What is nerve hydrodissection?

Nerve hydrodissection sounds like a big procedure, but it's not. This minimally invasive treatment option frees up compressed nerves. Doctors often use it to treat carpal tunnel syndrome.

What is carpal tunnel syndrome?

Carpal tunnel syndrome is a common nerve compression condition. It affects your wrist and arm. Pressure on the median nerve, which runs through your entire arm, causes the condition. That nerve compression happens from repetitive stress during activities like typing. Other risk factors for carpal tunnel syndrome include:

  • Obesity
  • Diabetes
  • Pregnancy
  • Hypothyroidism
  • Rheumatoid arthritis

Symptoms of include numbness, weakness and tingling in your hands. Untreated, the condition worsens. You can lose the strength of your grip. Pain and muscle cramping increase. You might also end up having numbness in your fingers. Your thumb might not be able to pinch things. Nerve hydrodissection offers patients suffering from carpal tunnel syndrome a non-surgical treatment option. 

What to expect from nerve hydrodissection of the hand or wrist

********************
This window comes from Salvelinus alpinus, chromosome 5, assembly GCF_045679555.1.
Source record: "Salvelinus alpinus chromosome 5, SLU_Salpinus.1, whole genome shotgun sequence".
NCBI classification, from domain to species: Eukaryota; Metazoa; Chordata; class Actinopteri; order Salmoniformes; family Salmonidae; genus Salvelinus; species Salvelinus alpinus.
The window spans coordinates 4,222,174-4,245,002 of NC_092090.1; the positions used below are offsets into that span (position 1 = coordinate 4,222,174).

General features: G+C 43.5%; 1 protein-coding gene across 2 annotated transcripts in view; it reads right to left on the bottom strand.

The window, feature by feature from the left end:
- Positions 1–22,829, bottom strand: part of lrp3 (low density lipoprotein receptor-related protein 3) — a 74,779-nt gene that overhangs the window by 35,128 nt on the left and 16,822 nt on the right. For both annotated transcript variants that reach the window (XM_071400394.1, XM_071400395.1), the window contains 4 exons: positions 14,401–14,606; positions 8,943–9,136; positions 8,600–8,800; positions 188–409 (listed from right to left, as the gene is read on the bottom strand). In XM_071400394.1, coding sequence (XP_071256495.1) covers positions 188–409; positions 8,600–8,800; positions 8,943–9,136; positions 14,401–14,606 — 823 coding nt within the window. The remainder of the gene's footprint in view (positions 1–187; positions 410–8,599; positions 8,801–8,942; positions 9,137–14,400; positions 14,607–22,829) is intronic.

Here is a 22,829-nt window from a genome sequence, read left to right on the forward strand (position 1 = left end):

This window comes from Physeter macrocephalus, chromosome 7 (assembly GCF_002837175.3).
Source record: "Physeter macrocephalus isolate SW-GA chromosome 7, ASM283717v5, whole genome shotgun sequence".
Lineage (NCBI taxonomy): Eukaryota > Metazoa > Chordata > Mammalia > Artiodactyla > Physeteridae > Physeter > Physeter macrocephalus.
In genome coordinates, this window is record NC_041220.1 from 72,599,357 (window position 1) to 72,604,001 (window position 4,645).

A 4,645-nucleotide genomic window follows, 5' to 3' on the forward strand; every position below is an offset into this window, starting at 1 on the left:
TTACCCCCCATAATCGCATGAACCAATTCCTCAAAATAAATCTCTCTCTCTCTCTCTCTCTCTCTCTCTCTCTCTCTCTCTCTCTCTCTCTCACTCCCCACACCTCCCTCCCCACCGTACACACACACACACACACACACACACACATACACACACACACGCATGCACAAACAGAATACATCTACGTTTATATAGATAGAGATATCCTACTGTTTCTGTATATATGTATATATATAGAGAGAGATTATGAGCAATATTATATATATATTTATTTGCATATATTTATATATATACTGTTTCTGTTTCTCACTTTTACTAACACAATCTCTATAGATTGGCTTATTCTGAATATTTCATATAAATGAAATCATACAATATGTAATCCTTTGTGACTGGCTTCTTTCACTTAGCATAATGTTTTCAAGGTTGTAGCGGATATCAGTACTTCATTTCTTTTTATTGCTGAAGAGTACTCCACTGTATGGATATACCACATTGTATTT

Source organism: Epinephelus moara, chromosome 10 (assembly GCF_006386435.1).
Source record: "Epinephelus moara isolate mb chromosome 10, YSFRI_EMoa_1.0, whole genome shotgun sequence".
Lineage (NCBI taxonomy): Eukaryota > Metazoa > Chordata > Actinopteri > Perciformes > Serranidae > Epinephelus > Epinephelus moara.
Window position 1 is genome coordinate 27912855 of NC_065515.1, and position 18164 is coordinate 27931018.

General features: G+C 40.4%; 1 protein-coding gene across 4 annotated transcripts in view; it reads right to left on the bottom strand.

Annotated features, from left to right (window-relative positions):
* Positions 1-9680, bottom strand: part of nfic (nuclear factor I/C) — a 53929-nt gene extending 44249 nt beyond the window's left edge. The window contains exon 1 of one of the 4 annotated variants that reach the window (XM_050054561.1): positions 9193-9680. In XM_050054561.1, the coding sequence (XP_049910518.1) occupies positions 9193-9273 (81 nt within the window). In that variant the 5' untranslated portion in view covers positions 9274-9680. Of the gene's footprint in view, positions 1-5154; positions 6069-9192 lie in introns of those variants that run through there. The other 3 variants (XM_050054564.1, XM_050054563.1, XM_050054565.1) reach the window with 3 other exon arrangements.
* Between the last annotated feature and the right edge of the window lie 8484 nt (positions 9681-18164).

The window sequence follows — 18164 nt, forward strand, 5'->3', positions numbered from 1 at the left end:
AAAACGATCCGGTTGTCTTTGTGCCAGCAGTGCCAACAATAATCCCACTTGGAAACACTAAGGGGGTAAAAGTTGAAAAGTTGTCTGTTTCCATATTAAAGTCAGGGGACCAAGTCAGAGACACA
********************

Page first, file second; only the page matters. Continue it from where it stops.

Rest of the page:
When you go for this outpatient procedure, your doctor starts by using an ultrasound machine. This helps them see inside your body to find the spot where your nerve is compressed. This also lets them visualize the area to find the best place to perform the treatment. Once they've located it, they clean your skin and treat it with medicine to numb it. Your doctor injects you with a solution of saline and numbing medicine. 

The liquid forms a cushion. This gradually frees the nerve from whatever is putting pressure on it. Your doctor might add cortisone to the solution also to help shrink scar tissue and calm inflammation. In most cases, you can go back to your normal activities in two days or so. Also, you might feel some relief right away. It could take up to several weeks to feel better.

Common conditions requiring nerve hydrodissection

Carpal tunnel is one of the most common conditions doctors treat with this procedure. It can also be helpful in treating other types of nerve compression throughout the body. Examples include: 

  • Cubital tunnel syndrome, which affects the ulnar nerve in the elbow
  • Suprascapular nerve compression syndrome, which affects the suprascapular nerve in the shoulder
  • Radial nerve compression syndrome, which affects the radial nerve in the arm and can cause symptoms in the wrist or hand

Find an orthopedic physician nearby

Mercy Health locations that can treat you